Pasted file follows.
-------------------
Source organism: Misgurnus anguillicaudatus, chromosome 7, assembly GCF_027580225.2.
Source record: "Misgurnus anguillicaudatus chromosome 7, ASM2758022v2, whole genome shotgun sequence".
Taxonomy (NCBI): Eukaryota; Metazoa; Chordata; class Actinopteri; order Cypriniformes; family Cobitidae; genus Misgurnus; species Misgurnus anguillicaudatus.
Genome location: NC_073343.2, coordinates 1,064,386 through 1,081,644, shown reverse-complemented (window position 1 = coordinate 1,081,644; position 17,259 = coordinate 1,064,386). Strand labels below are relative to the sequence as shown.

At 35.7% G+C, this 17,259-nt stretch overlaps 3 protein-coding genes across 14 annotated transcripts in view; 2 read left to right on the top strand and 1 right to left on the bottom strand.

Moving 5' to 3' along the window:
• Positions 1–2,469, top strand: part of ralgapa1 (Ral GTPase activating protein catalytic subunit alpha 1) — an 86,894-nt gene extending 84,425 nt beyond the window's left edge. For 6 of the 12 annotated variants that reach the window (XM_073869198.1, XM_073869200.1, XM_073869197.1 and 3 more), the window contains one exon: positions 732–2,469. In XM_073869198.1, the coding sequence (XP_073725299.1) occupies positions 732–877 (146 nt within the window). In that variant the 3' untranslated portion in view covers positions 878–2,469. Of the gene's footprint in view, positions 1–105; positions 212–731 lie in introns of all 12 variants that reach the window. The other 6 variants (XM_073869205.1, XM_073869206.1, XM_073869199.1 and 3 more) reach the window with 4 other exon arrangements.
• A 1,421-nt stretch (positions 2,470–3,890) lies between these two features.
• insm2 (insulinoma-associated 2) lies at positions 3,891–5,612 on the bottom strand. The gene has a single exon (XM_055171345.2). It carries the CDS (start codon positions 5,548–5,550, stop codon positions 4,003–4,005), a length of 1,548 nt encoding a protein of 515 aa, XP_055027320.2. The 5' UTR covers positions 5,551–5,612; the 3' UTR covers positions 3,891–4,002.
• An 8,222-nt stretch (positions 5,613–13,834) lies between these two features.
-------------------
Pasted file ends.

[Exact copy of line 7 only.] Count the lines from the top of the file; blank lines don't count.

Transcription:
• Positions 1–2,469, top strand: part of ralgapa1 (Ral GTPase activating protein catalytic subunit alpha 1) — an 86,894-nt gene extending 84,425 nt beyond the window's left edge. For 6 of the 12 annotated variants that reach the window (XM_073869198.1, XM_073869200.1, XM_073869197.1 and 3 more), the window contains one exon: positions 732–2,469. In XM_073869198.1, the coding sequence (XP_073725299.1) occupies positions 732–877 (146 nt within the window). In that variant the 3' untranslated portion in view covers positions 878–2,469. Of the gene's footprint in view, positions 1–105; positions 212–731 lie in introns of all 12 variants that reach the window. The other 6 variants (XM_073869205.1, XM_073869206.1, XM_073869199.1 and 3 more) reach the window with 4 other exon arrangements.